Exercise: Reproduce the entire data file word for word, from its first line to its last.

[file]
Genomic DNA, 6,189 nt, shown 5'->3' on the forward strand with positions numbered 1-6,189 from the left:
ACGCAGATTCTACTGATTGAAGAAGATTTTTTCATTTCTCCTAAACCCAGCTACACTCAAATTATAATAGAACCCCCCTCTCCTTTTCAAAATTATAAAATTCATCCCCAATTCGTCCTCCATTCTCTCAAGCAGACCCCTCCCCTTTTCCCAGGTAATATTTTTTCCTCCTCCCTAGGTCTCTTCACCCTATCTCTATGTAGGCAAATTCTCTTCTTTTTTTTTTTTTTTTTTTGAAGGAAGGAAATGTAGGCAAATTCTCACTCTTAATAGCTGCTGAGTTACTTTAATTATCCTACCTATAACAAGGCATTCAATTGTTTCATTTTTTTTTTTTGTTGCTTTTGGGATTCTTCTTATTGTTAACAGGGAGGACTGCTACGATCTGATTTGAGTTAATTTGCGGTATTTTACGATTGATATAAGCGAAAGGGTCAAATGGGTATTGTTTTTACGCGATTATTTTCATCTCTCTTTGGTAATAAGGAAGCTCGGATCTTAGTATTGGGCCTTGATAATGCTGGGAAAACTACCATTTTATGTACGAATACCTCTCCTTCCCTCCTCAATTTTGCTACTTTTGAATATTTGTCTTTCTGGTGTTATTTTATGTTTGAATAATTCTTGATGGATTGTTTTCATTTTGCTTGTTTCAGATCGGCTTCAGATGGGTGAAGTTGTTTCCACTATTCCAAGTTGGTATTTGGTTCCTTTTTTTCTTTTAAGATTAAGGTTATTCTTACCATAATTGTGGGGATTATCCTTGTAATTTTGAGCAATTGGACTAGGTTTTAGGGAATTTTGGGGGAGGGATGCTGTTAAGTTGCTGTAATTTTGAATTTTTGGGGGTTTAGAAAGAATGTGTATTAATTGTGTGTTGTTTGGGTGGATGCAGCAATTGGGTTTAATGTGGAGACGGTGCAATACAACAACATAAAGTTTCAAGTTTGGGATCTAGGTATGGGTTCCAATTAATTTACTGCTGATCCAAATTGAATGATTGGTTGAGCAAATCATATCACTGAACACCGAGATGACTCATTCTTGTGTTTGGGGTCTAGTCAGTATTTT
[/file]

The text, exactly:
Genomic DNA, 6,189 nt, shown 5'->3' on the forward strand with positions numbered 1-6,189 from the left:
ACGCAGATTCTACTGATTGAAGAAGATTTTTTCATTTCTCCTAAACCCAGCTACACTCAAATTATAATAGAACCCCCCTCTCCTTTTCAAAATTATAAAATTCATCCCCAATTCGTCCTCCATTCTCTCAAGCAGACCCCTCCCCTTTTCCCAGGTAATATTTTTTCCTCCTCCCTAGGTCTCTTCACCCTATCTCTATGTAGGCAAATTCTCTTCTTTTTTTTTTTTTTTTTTTGAAGGAAGGAAATGTAGGCAAATTCTCACTCTTAATAGCTGCTGAGTTACTTTAATTATCCTACCTATAACAAGGCATTCAATTGTTTCATTTTTTTTTTTTGTTGCTTTTGGGATTCTTCTTATTGTTAACAGGGAGGACTGCTACGATCTGATTTGAGTTAATTTGCGGTATTTTACGATTGATATAAGCGAAAGGGTCAAATGGGTATTGTTTTTACGCGATTATTTTCATCTCTCTTTGGTAATAAGGAAGCTCGGATCTTAGTATTGGGCCTTGATAATGCTGGGAAAACTACCATTTTATGTACGAATACCTCTCCTTCCCTCCTCAATTTTGCTACTTTTGAATATTTGTCTTTCTGGTGTTATTTTATGTTTGAATAATTCTTGATGGATTGTTTTCATTTTGCTTGTTTCAGATCGGCTTCAGATGGGTGAAGTTGTTTCCACTATTCCAAGTTGGTATTTGGTTCCTTTTTTTCTTTTAAGATTAAGGTTATTCTTACCATAATTGTGGGGATTATCCTTGTAATTTTGAGCAATTGGACTAGGTTTTAGGGAATTTTGGGGGAGGGATGCTGTTAAGTTGCTGTAATTTTGAATTTTTGGGGGTTTAGAAAGAATGTGTATTAATTGTGTGTTGTTTGGGTGGATGCAGCAATTGGGTTTAATGTGGAGACGGTGCAATACAACAACATAAAGTTTCAAGTTTGGGATCTAGGTATGGGTTCCAATTAATTTACTGCTGATCCAAATTGAATGATTGGTTGAGCAAATCATATCACTGAACACCGAGATGACTCATTCTTGTGTTTGGGGTCTAGTCAGTATTTT